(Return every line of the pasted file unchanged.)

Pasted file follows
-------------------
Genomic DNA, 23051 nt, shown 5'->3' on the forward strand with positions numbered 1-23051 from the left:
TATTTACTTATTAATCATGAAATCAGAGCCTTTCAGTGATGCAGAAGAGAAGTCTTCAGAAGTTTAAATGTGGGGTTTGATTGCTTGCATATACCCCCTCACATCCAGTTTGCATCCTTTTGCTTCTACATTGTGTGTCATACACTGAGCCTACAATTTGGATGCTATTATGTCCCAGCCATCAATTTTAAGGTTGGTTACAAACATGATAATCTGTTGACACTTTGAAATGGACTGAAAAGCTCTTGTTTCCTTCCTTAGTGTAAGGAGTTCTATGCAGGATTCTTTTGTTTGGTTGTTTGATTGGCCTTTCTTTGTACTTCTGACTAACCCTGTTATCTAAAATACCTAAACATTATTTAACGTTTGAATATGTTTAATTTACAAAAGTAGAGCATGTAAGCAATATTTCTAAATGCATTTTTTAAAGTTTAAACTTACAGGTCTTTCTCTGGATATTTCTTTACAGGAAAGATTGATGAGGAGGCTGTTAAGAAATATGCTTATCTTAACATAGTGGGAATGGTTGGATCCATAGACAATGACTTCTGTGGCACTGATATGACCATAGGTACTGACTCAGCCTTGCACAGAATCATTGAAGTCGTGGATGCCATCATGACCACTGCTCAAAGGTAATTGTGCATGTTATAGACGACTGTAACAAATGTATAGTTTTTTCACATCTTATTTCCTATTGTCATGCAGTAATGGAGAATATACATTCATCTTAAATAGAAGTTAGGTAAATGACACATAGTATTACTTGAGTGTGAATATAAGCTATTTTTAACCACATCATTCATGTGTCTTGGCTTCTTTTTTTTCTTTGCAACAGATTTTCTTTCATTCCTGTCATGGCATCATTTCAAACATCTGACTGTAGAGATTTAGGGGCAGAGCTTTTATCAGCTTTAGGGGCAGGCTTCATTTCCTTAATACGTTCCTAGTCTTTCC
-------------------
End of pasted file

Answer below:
Genomic DNA, 23051 nt, shown 5'->3' on the forward strand with positions numbered 1-23051 from the left:
TATTTACTTATTAATCATGAAATCAGAGCCTTTCAGTGATGCAGAAGAGAAGTCTTCAGAAGTTTAAATGTGGGGTTTGATTGCTTGCATATACCCCCTCACATCCAGTTTGCATCCTTTTGCTTCTACATTGTGTGTCATACACTGAGCCTACAATTTGGATGCTATTATGTCCCAGCCATCAATTTTAAGGTTGGTTACAAACATGATAATCTGTTGACACTTTGAAATGGACTGAAAAGCTCTTGTTTCCTTCCTTAGTGTAAGGAGTTCTATGCAGGATTCTTTTGTTTGGTTGTTTGATTGGCCTTTCTTTGTACTTCTGACTAACCCTGTTATCTAAAATACCTAAACATTATTTAACGTTTGAATATGTTTAATTTACAAAAGTAGAGCATGTAAGCAATATTTCTAAATGCATTTTTTAAAGTTTAAACTTACAGGTCTTTCTCTGGATATTTCTTTACAGGAAAGATTGATGAGGAGGCTGTTAAGAAATATGCTTATCTTAACATAGTGGGAATGGTTGGATCCATAGACAATGACTTCTGTGGCACTGATATGACCATAGGTACTGACTCAGCCTTGCACAGAATCATTGAAGTCGTGGATGCCATCATGACCACTGCTCAAAGGTAATTGTGCATGTTATAGACGACTGTAACAAATGTATAGTTTTTTCACATCTTATTTCCTATTGTCATGCAGTAATGGAGAATATACATTCATCTTAAATAGAAGTTAGGTAAATGACACATAGTATTACTTGAGTGTGAATATAAGCTATTTTTAACCACATCATTCATGTGTCTTGGCTTCTTTTTTTTCTTTGCAACAGATTTTCTTTCATTCCTGTCATGGCATCATTTCAAACATCTGACTGTAGAGATTTAGGGGCAGAGCTTTTATCAGCTTTAGGGGCAGGCTTCATTTCCTTAATACGTTCCTAGTCTTTCC